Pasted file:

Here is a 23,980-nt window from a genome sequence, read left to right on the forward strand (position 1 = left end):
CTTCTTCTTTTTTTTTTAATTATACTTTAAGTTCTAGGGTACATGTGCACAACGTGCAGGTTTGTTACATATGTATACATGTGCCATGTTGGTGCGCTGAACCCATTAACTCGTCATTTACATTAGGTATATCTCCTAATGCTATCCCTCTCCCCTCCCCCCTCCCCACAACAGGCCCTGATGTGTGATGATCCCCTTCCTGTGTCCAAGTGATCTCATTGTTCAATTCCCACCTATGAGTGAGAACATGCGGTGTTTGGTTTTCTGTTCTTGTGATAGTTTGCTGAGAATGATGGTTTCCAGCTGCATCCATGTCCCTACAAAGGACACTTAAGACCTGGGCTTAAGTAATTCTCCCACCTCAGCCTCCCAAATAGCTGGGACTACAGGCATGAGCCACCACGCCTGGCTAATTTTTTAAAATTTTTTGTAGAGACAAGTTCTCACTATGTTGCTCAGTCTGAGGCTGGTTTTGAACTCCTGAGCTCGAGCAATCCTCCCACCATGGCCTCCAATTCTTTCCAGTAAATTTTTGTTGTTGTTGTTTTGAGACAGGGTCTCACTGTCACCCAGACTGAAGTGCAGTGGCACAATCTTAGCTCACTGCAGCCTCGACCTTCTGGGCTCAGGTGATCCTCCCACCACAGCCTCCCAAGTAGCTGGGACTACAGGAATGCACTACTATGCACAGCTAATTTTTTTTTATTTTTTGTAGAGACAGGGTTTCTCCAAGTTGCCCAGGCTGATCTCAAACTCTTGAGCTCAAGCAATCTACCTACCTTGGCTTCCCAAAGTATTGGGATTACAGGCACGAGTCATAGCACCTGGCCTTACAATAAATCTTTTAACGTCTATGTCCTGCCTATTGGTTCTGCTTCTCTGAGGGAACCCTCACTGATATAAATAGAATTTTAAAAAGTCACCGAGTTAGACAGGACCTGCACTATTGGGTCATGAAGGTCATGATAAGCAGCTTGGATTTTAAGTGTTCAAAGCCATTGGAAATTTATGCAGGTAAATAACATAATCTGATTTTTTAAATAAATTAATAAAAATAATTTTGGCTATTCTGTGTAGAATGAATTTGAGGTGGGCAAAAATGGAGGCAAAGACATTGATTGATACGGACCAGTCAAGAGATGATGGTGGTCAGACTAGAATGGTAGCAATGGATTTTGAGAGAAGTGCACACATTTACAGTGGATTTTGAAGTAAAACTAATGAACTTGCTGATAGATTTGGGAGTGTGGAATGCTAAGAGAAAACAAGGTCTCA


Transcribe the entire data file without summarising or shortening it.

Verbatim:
Here is a 23,980-nt window from a genome sequence, read left to right on the forward strand (position 1 = left end):
CTTCTTCTTTTTTTTTTAATTATACTTTAAGTTCTAGGGTACATGTGCACAACGTGCAGGTTTGTTACATATGTATACATGTGCCATGTTGGTGCGCTGAACCCATTAACTCGTCATTTACATTAGGTATATCTCCTAATGCTATCCCTCTCCCCTCCCCCCTCCCCACAACAGGCCCTGATGTGTGATGATCCCCTTCCTGTGTCCAAGTGATCTCATTGTTCAATTCCCACCTATGAGTGAGAACATGCGGTGTTTGGTTTTCTGTTCTTGTGATAGTTTGCTGAGAATGATGGTTTCCAGCTGCATCCATGTCCCTACAAAGGACACTTAAGACCTGGGCTTAAGTAATTCTCCCACCTCAGCCTCCCAAATAGCTGGGACTACAGGCATGAGCCACCACGCCTGGCTAATTTTTTAAAATTTTTTGTAGAGACAAGTTCTCACTATGTTGCTCAGTCTGAGGCTGGTTTTGAACTCCTGAGCTCGAGCAATCCTCCCACCATGGCCTCCAATTCTTTCCAGTAAATTTTTGTTGTTGTTGTTTTGAGACAGGGTCTCACTGTCACCCAGACTGAAGTGCAGTGGCACAATCTTAGCTCACTGCAGCCTCGACCTTCTGGGCTCAGGTGATCCTCCCACCACAGCCTCCCAAGTAGCTGGGACTACAGGAATGCACTACTATGCACAGCTAATTTTTTTTTATTTTTTGTAGAGACAGGGTTTCTCCAAGTTGCCCAGGCTGATCTCAAACTCTTGAGCTCAAGCAATCTACCTACCTTGGCTTCCCAAAGTATTGGGATTACAGGCACGAGTCATAGCACCTGGCCTTACAATAAATCTTTTAACGTCTATGTCCTGCCTATTGGTTCTGCTTCTCTGAGGGAACCCTCACTGATATAAATAGAATTTTAAAAAGTCACCGAGTTAGACAGGACCTGCACTATTGGGTCATGAAGGTCATGATAAGCAGCTTGGATTTTAAGTGTTCAAAGCCATTGGAAATTTATGCAGGTAAATAACATAATCTGATTTTTTAAATAAATTAATAAAAATAATTTTGGCTATTCTGTGTAGAATGAATTTGAGGTGGGCAAAAATGGAGGCAAAGACATTGATTGATACGGACCAGTCAAGAGATGATGGTGGTCAGACTAGAATGGTAGCAATGGATTTTGAGAGAAGTGCACACATTTACAGTGGATTTTGAAGTAAAACTAATGAACTTGCTGATAGATTTGGGAGTGTGGAATGCTAAGAGAAAACAAGGTCTCA